LiS: Linux STREAMS
A complete STREAMS description would be too large for this article. Some books you might read to learn more about STREAMS can be found in Resources. In a few words, LiS features include:
support for typical STREAMS modules and drivers
ability to use binary-only drivers
convenient debugging facilities
Many similarities exist between the implementation of LiS and SVR4 STREAMS. This is because initial project members followed the “Magic Garden” (see Resources 2) as a design guideline. Current maintainers were also heavily influenced by SVR4 STREAMS, because they had been writing STREAMS drivers for SVR4 since 1990. Thus, the stream head structure, queue structure, message structure, etc., follow the SVR4 model.
Differences between the two do exist. SVR4 disallows STREAMS multiplexors to use the same driver at more than one level of the stack. For example, if we had a STREAMS multiplexor driver called “DLPI” and another called “NPI”, the SVR4 STREAMS would disallow the stack: NPI(SNA) <-> DLPI(QLLC) <-> NPI(X.25) <-> DLPI(LAPB). LiS allows these combinations, since we could see no harm in such configurations.
The configuration file used for LiS is modeled after the SVR4 sdevice and mdevice files. However, LiS syntax is different and combines into a single file the functions that SVR4 used two files to specify. The LiS build process (Makefiles) allow individual drivers to have their own config file. They all get combined into one master config file, which is then used to configure LiS at build time.
In SVR4, the STREAMS executive is a linkable package for the kernel. It is not hard-wired into the kernel. With LiS, the STREAMS executive is actually a runtime, loadable module of the kernel, one step more dynamic than SVR4 STREAMS.
A quick overview of the LiS implementation would reveal a STREAM as a full-duplex chain of modules (see Figure 4). Each one consists of a queue pair: one for data being read and another one for data being written. Each module has several data structures providing those operations (i.e., functions) needed, as well as statistics and other data.
Module operations are provided by the programmer and include procedures used to process upstream and downstream messages. Messages can be queued for deferred processing, as LiS guarantees to call service procedures when queued messages could be processed.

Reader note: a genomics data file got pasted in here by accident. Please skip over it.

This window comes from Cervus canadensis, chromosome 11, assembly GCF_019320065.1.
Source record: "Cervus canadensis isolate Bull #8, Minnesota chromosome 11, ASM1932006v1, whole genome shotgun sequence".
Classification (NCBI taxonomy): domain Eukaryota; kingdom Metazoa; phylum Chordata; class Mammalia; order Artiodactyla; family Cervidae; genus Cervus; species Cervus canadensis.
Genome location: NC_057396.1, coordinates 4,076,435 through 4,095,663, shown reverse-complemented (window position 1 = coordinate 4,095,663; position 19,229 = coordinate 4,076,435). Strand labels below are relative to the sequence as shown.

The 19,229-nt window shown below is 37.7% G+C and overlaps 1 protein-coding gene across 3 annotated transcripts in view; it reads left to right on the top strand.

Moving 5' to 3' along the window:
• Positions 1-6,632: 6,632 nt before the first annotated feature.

Most of the LiS implementation deals with these queues and also with the message data structures used to send data through the STREAM. Messages carry a type code and are made of one or more message blocks. Only pointers to messages are passed from one module to the next, so there is no data copy overhead.
The head of the STREAM is another interesting piece of software. In Figure 5, you can see how it is reached from the Linux VFS (Virtual File System) layer which interfaces the kernel with the file systems. Note that even though Linux does not have a clean and isolated VFS layer, Linux i-nodes are v-nodes in spirit and its file system layer can be considered to be a VFS. For an actual description of the implementation, read Chapter 7 of the “Magic Garden” (Resources 2).
LiS also makes provision for linking with binary-only drivers. This allows companies such as Gcom which have proprietary drivers to port their driver code to LiS and distribute binaries. This is an important feature if we expect companies to port their existing SVR4 STREAMS drivers to LiS. The more of these available, the more the Linux kernel functionality is enhanced.
LiS debugging features are especially convenient and show another departure point from SVR4.
Of course, these facilities include some general-purpose debug utilities such as message printers, but also included are significant aids that can really help with debugging, such as the ability to selectively trace; for example, getmsg calls.
The memory allocator keeps file and line numbers close to allocated memory areas. Combine that with the ability to print out all the in-use memory areas, and you have a tool for finding memory leaks in your drivers.
Usage statistics are designed to help, not overload the user with unnecessary information. The streams command prints out a good deal of useful information about LiS operation. There is even a debug bitmap to cause LiS to trigger different debug facilities. One of them is the ability to time various operations using the high-resolution timer. Thus, the user can get fine-grain driver timings for those drivers using LiS tools with no extra code in the driver.
Last but not least, LiS allows module debugging in user space by emulating the whole STREAMS framework. A module can be easily developed in user space and then downloaded into the kernel when it works. That is achieved by a “port” of LiS which runs in user space on Linux (in a dummied-up manner).
STREAMS modules can be tested by surrounding them with test modules and then driving known sequences of messages through the module under test. The LiS loop driver is suitable to place below the driver being tested, as it behaves like a simple echo server. The stream head may very well be all that is needed above.
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